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Belief in Bible as Literal Word of God Drops to Record Low

For the first time in 40 years, Bible skeptics outnumber Bible literalists

Influence Magazine on May 18, 2017

A record number of Americans now reject the Bible as the literal Word of God, according to a new Gallup poll.

Just 24 percent of U.S. adults surveyed affirmed that Scripture is “the actual word of God, and is to be taken literally, word for word,” the lowest figure since Gallup started tracking the trend 40 years ago. And for the first time, a slightly higher number (26 percent) said the Bible is “a book of fables, legends, history and moral precepts recorded by man.”

From the mid-1970s through 1984, nearly 40 percent of Americans accepted the Bible as the literal Word of God, but the number has been slipping ever since. Over the same period, the number of adults who disregard Scripture as fables has doubled — with much of the increase appearing within the last three years, as more Millennials come of age.

A majority within the ranks of the unaffiliated dismiss Scripture as fables. 

Among respondents ages 18 to 29, just 12 percent said the Bible is the literal Word of God, while 30 percent wrote it off as ancient fables. That represents a steep decline since 1976, when 32 percent in that age group viewed the Bible as the literal Word of Word.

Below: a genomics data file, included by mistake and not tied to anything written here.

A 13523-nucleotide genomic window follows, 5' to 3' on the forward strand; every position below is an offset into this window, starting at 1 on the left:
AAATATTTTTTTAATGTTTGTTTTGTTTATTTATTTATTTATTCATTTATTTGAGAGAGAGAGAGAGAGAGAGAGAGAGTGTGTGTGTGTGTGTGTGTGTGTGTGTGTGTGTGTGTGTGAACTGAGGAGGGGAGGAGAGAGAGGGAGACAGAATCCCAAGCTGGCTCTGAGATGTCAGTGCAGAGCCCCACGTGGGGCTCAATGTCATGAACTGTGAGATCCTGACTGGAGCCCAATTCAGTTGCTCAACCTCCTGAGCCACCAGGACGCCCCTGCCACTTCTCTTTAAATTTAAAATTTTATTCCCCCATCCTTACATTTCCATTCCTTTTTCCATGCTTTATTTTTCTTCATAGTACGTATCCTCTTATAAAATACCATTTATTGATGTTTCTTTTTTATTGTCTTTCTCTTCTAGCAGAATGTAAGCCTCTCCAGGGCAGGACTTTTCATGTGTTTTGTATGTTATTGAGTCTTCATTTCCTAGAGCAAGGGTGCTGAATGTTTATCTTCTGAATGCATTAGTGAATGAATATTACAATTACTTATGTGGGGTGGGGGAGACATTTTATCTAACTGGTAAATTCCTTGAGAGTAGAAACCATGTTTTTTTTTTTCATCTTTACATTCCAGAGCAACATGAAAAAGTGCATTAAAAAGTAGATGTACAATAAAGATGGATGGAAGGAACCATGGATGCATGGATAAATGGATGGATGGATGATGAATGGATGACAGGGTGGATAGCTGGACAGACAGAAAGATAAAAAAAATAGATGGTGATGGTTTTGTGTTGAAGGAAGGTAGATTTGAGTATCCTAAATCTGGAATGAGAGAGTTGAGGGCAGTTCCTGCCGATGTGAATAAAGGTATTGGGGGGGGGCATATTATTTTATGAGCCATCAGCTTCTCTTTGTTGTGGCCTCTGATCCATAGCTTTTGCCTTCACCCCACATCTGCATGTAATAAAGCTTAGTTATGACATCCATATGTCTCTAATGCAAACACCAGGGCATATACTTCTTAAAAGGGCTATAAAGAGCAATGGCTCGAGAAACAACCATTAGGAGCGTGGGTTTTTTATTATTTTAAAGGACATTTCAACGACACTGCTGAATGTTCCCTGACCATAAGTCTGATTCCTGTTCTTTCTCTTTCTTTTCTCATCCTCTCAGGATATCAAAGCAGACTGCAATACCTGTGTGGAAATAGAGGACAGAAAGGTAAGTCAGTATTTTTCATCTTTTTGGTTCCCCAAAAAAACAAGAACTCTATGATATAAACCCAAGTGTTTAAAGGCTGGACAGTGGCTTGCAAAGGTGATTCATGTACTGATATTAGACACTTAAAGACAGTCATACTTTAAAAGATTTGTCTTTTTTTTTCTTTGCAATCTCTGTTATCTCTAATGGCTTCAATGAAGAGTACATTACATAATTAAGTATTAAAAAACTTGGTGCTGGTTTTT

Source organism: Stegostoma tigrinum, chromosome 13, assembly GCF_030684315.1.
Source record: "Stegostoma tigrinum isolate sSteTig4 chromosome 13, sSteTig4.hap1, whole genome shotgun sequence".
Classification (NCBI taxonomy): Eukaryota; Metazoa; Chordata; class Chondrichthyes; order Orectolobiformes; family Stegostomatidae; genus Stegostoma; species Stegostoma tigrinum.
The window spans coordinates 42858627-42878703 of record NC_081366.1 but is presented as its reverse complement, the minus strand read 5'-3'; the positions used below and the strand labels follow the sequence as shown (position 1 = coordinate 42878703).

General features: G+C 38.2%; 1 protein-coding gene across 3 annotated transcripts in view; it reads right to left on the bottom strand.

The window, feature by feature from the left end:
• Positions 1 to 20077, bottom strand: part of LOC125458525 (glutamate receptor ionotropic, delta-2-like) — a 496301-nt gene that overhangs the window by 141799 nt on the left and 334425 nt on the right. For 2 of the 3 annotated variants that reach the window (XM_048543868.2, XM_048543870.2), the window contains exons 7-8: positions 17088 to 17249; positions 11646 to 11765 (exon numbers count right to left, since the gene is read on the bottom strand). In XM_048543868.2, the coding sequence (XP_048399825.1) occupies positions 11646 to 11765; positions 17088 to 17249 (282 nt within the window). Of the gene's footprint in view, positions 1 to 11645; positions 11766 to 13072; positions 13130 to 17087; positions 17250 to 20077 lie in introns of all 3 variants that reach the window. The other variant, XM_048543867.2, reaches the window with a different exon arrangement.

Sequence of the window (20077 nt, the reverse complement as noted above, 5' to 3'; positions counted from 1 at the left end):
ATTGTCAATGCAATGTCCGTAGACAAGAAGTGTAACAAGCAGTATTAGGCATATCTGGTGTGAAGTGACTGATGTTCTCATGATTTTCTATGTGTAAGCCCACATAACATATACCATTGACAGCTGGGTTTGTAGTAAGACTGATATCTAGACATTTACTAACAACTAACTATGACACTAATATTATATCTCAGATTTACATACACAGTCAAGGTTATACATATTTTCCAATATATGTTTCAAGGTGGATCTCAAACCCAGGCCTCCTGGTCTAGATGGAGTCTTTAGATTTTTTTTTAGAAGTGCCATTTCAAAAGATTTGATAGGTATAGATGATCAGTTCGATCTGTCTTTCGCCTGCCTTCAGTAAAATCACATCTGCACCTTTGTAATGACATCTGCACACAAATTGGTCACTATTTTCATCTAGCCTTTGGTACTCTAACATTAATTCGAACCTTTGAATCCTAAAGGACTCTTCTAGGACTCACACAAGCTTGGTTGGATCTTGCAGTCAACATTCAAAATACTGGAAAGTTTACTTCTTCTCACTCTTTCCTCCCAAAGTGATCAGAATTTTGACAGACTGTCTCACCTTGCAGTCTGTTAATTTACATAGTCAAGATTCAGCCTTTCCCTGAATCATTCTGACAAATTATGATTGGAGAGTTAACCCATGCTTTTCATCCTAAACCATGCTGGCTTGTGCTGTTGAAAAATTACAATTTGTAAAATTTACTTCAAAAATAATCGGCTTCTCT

College graduates were similarly skeptical, with 13 percent saying the Bible is the literal Word of God and 36 percent viewing it as a book of fables.

Not surprisingly, few religiously unaffiliated Americans — the religious “Nones” — accept the Bible as the literal Word of God (7 percent). A majority within the ranks of the unaffiliated dismiss Scripture as fables (68 percent).

Respondents identifying as Christian Protestant are the most likely to take the Bible literally, though only 35 percent do so.

Approximately half of all those surveyed subscribe to a middle view; they perceive the Bible as God-inspired but are unwilling to accept all Scripture as literal. About 47 percent of all adults and 54 percent of Christians fall into this category.

“Over the past three decades, Americans’ view of the Bible as the literal word of God has been declining, while their view that the Bible is a collection of fables, myths and history recorded by man has been increasing,” the analysis from Gallup concludes. “The shift is most pronounced among young adults, indicating the trend is likely to accelerate in the years ahead.”

In its Statement of Fundamental Truths, the Assemblies of God affirms that “Scriptures, both the Old and New Testaments, are verbally inspired of God and are the revelation of God to man, the infallible, authoritative rule of faith and conduct.”

The Fellowship's position paper on Scripture acknowledges that some passages of Scripture are not meant to be interpreted literally in the strictest sense, but it embraces all Scripture as God’s true, unchanging Word for all people in all times.

“The inerrancy of the Scriptures is not invalidated by the use of multiple figures of speech and various literary genres,” the position paper states. “Parables, analogies, allegories, similes, metaphors, hyperboles, symbols, etc., are to be found throughout the Bible.”

For more on the Bible and history, listen to the Influence Podcast with Craig Blomberg or read our article, Archaeology Confirms 53 Bible Characters.”

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